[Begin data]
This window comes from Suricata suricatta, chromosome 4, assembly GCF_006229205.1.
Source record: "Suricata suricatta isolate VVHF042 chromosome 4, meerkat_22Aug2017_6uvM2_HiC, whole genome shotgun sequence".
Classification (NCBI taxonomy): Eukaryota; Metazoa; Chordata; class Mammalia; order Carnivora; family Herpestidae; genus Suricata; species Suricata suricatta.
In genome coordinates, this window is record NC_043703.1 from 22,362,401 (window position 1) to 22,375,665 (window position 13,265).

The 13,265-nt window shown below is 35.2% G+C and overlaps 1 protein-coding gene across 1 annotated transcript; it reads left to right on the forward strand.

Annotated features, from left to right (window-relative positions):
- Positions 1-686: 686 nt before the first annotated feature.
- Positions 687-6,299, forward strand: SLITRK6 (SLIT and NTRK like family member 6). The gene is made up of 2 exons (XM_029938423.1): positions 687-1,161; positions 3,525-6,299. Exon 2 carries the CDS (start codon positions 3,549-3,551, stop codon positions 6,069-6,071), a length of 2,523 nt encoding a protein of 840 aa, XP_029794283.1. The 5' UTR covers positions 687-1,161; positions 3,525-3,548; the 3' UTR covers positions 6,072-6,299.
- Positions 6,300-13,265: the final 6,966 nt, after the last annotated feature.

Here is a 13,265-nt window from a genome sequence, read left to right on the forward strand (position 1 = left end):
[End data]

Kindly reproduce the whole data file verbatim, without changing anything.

This window comes from Suricata suricatta, chromosome 4, assembly GCF_006229205.1.
Source record: "Suricata suricatta isolate VVHF042 chromosome 4, meerkat_22Aug2017_6uvM2_HiC, whole genome shotgun sequence".
Classification (NCBI taxonomy): Eukaryota; Metazoa; Chordata; class Mammalia; order Carnivora; family Herpestidae; genus Suricata; species Suricata suricatta.
In genome coordinates, this window is record NC_043703.1 from 22,362,401 (window position 1) to 22,375,665 (window position 13,265).

The 13,265-nt window shown below is 35.2% G+C and overlaps 1 protein-coding gene across 1 annotated transcript; it reads left to right on the forward strand.

Annotated features, from left to right (window-relative positions):
- Positions 1-686: 686 nt before the first annotated feature.
- Positions 687-6,299, forward strand: SLITRK6 (SLIT and NTRK like family member 6). The gene is made up of 2 exons (XM_029938423.1): positions 687-1,161; positions 3,525-6,299. Exon 2 carries the CDS (start codon positions 3,549-3,551, stop codon positions 6,069-6,071), a length of 2,523 nt encoding a protein of 840 aa, XP_029794283.1. The 5' UTR covers positions 687-1,161; positions 3,525-3,548; the 3' UTR covers positions 6,072-6,299.
- Positions 6,300-13,265: the final 6,966 nt, after the last annotated feature.

Here is a 13,265-nt window from a genome sequence, read left to right on the forward strand (position 1 = left end):